By Ken Buben, President, FancyScrubs.com
New Strain of MRSA Found
The study, led by Dr Mark Holmes at the University of Cambridge, identified the new strain in milk from dairy cows while researching mastitis (a bacterial infection which occurs in the cows’ udders).
The new strain’s genetic makeup differs greatly from previous strains, which means that the ‘gold standard’ molecular tests currently used to identify MRSA – a polymerase chain reaction technique (PCR) and slide agglutination testing – do not detect this new strain. The research findings are published today in the journal The Lancet Infectious Diseases.
To find these strains in humans and cows is worrisome but pasteurization of milk will stop it from entering the food supply. Workers at dairy farms could have a higher chance of contracting MRSA.
The scientists discovered the antibiotic resistant strain while researching S. aureus, a bacterium known to cause bovine mastitis. Despite the strain being able to grow in the presence of antibiotics, when they attempted to use the standard molecular tests available – which work by identifying the presence of the gene responsible for methicillin resistance (the mecA gene) – the tests came back negative for MRSA.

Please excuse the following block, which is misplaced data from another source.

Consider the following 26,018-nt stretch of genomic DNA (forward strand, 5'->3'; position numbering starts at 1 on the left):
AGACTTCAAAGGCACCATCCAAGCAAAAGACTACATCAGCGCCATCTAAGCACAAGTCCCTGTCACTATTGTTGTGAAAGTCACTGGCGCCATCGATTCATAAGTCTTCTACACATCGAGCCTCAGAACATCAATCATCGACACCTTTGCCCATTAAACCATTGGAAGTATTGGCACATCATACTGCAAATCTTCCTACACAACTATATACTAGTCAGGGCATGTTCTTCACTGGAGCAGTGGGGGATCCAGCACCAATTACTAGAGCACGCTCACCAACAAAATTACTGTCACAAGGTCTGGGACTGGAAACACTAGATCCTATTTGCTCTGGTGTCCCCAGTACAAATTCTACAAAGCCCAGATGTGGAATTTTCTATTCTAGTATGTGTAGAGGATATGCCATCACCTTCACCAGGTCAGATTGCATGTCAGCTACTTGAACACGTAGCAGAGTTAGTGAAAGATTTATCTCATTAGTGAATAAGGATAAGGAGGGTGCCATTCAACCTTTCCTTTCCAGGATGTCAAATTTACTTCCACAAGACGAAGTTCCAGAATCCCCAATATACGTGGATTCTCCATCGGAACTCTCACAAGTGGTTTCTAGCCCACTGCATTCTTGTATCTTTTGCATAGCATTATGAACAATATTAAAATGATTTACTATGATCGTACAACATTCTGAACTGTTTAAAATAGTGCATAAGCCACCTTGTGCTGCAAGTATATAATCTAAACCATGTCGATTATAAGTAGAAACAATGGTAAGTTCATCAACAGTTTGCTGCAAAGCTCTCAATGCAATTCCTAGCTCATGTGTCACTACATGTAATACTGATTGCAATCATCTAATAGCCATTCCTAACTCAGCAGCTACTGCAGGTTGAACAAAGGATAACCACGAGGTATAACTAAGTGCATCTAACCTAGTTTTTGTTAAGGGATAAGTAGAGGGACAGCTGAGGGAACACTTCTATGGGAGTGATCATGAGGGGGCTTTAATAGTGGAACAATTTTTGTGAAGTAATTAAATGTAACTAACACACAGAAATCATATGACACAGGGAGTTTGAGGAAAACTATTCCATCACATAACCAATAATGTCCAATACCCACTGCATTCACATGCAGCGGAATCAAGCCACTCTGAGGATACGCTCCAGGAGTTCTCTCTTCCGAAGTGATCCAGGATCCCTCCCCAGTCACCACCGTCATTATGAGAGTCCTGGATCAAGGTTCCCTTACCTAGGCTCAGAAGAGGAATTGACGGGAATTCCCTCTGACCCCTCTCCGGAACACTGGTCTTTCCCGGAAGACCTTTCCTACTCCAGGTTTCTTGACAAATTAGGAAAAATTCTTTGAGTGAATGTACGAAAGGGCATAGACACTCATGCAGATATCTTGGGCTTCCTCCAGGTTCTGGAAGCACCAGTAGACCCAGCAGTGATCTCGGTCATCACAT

The new strain was found in samples in Scotland, England, Denmark, Ireland and Germany. Scientists are not sure whether the cows are infecting people or if people are infecting the cows.
Not all MRSA or Staph infections will require antibiotics, but some will. And, some strains of MRSA are now resistant to all antibiotics. Using the incorrect antibiotic can increase your chances of MRSA. Antibiotics should be used prudently, as their overuse and misuse has created antibiotic-resistant Superbugs like MRSA.
If you are in the healthcare be sure to always wash hands properly, disinfect all surfaces and wear protective medical uniforms. And stay tuned for the latest health updates on infectious diseases here at the HighTechnologyScrubs blog. We welcome your comments here too!